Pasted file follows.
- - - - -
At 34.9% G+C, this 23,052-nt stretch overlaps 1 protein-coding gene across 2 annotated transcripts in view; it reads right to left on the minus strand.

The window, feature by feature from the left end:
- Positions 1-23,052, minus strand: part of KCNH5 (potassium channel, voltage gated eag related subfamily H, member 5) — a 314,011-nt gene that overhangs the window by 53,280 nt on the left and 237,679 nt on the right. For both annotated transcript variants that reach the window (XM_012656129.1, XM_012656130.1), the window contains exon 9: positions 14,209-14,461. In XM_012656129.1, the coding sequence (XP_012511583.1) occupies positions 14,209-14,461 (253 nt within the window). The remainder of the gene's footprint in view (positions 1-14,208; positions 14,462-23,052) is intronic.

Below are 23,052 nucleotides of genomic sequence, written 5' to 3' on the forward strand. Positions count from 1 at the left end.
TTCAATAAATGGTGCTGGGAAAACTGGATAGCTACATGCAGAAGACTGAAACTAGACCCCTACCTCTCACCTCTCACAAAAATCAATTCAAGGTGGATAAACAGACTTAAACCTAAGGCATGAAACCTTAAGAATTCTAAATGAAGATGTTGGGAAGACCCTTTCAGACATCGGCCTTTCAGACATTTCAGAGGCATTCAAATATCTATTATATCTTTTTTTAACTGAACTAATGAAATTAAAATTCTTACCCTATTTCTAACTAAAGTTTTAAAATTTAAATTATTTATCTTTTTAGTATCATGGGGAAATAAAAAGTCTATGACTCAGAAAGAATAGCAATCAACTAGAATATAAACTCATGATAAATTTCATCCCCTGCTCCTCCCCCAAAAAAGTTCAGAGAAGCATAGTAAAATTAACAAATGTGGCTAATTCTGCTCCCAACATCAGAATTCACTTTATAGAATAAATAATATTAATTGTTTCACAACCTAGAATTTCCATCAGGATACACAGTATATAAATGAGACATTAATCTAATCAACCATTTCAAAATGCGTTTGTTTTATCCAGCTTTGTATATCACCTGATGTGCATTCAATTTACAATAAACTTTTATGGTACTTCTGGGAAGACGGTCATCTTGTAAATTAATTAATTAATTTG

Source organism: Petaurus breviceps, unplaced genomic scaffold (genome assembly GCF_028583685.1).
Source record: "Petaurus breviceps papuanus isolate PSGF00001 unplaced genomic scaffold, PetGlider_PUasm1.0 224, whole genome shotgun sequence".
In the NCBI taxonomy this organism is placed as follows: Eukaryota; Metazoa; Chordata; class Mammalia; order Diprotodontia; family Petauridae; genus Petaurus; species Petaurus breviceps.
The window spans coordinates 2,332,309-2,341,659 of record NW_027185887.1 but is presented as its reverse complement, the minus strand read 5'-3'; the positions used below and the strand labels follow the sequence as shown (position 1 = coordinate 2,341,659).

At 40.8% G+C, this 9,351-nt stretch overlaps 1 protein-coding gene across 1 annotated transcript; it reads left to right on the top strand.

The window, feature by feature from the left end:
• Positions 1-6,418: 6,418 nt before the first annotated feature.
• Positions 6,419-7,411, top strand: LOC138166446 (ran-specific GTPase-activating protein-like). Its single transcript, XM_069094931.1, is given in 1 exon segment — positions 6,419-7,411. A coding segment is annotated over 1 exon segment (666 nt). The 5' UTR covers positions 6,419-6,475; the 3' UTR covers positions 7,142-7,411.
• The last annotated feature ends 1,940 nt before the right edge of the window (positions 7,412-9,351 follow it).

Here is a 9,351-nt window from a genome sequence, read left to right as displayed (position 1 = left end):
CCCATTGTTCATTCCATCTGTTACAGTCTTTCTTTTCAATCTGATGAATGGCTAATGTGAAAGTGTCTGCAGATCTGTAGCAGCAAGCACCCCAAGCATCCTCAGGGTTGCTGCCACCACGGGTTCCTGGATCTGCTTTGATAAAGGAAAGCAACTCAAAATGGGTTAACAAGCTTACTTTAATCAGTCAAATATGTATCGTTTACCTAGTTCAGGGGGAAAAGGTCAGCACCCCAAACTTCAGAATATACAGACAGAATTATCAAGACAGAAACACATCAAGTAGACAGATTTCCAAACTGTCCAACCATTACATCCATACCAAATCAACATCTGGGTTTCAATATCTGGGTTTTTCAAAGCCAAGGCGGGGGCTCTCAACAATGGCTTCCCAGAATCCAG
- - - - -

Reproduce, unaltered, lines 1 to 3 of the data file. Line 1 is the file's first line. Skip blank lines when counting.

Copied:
At 34.9% G+C, this 23,052-nt stretch overlaps 1 protein-coding gene across 2 annotated transcripts in view; it reads right to left on the minus strand.

The window, feature by feature from the left end:
- Positions 1-23,052, minus strand: part of KCNH5 (potassium channel, voltage gated eag related subfamily H, member 5) — a 314,011-nt gene that overhangs the window by 53,280 nt on the left and 237,679 nt on the right. For both annotated transcript variants that reach the window (XM_012656129.1, XM_012656130.1), the window contains exon 9: positions 14,209-14,461. In XM_012656129.1, the coding sequence (XP_012511583.1) occupies positions 14,209-14,461 (253 nt within the window). The remainder of the gene's footprint in view (positions 1-14,208; positions 14,462-23,052) is intronic.